Thanksgiving (How Do You Feel?)
Well this week has been interesting. Seattle had actual rain. I mean, big fat rain drops. Rivers were commencing on the street. It was incredible. For such a rainy city, we don’t have that kind of rain. We have sprinkles. Our “real rain storms” happen in the spring, not in the winter. Somethin’ tells me, times are a changin’. I just heard from a Minnesotan that they had melty snow last year. Minnesota is accustomed to multiple feet of hard packed snow. It’s famous for it. Last year? Melty snow. He said, “Everyone in Minnesota knows that global warming is real.”
You can say that again to me and my loafers yesterday. Soaked within a few minutes.
I wear loafers because it doesn’t rain enough to need boots. I have no idea why Seattlites where boots. Not really needed. It’s just a fashion.
Though yesterday? Definitely needed them.
Tonight I went to a coffee shop and found myself in a conversation with a conservative from South Carolina who’s just moved to Seattle. He loves it. Which I find refreshing. He’s also in a chaplain program. I asked him what he liked about Seattle so far? This was one of the few questions I had a chance to ask him because he was great at asking questions and I like giving thoughtful answers but you know.. I hope I run into John again because I’d like to be able to ask more questions.
So his answer, “It has everything I want here.. People are so… unique.”
We discussed feminism in theology. He said he was shocked that a feminist was arguing for conservative skirt lengths because to have so much skin showing would be objectifying the woman.
I thought it was great we were able to have an interesting conversation for a half hour.
A respectful one.
He’s a Christian and I’m an Atheist.
He’s conservative and I’m not (no idea what I am though).
He thinks Indian food is stinky and I love it.
We were polar opposites in lots of ways and totally enjoying engaging with someone so very different. To me, that’s what Seattle is all about.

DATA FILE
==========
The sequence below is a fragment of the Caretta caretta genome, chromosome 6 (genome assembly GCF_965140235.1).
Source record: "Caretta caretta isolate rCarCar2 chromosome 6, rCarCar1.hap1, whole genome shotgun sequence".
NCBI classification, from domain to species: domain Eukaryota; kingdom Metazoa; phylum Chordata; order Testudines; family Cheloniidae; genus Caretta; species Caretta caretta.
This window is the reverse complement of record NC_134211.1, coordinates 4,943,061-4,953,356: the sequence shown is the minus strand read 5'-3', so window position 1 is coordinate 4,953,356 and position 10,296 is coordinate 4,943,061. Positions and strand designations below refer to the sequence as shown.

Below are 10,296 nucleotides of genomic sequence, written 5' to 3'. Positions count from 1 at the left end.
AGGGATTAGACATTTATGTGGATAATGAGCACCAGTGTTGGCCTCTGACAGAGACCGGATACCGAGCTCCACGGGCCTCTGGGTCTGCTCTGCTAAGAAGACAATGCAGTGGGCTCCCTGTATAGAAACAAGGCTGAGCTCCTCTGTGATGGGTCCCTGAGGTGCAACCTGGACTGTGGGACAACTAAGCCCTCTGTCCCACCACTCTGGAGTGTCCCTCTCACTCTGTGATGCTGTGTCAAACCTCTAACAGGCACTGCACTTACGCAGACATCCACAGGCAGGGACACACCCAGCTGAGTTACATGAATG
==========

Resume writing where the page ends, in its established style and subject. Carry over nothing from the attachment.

So thanks, Seattle. For being wonderful.
That’s what I am going to celebrate tomorrow.
Speaking of Turkey Day, there is a run called the “Turkey Trot” throughout in Ballard (Golden Gardens park) that will benefit the Ballard Food Bank! I’m personally participating in a Turkey Trot in West Seattle with my Team in Training peoples (who I have yet to meet!) on Alki Beach in 8 hours (that would be 8am). We’re donating food to the West Seattle Food Bank! If you haven’t heard, I’m running a marathon. Oh.. good grief.. I don’t know what has compelled me to do this but something has. I run three miles max. This shall be interesting. But I’m running for the Leukemia Lymphoma Society. I love that there are so many runners in Seattle. We are a biking, running, hiking kind of people and most of it is for charity. I dig that. 🙂
So tomorrow, I will also be grateful for the run.. to make up for the food I’ll eat later! 😀
But if you want the real, sad story behind Thanksgiving, read this. It has always been my favorite holiday.. but the beginnings are so awful.. I’m not sure how I feel about it anymore. This is the beginning of that article:
“In 1637 Governor of Massachusetts declared the first Thanksgiving to celebrate the return of the men from the massacre of 700 Pequot men, women and children.”
Look, I know this isn’t what Thanksgiving is for us now.. and I don’t want to be a buzz kill (the food, the food) .. but.. This is real. This happened and this is how it began. We have nice things about it now but that’s not what it was. I am having trouble completing thoughts about it. Is it weird that we celebrate it? How do you feel? Regardless, I do hope you have a great Thanksgiving.. and I like that we have turned it into a nice thing.. but let us not forget how and why it began. I think to do that is a great disservice and dishonorable.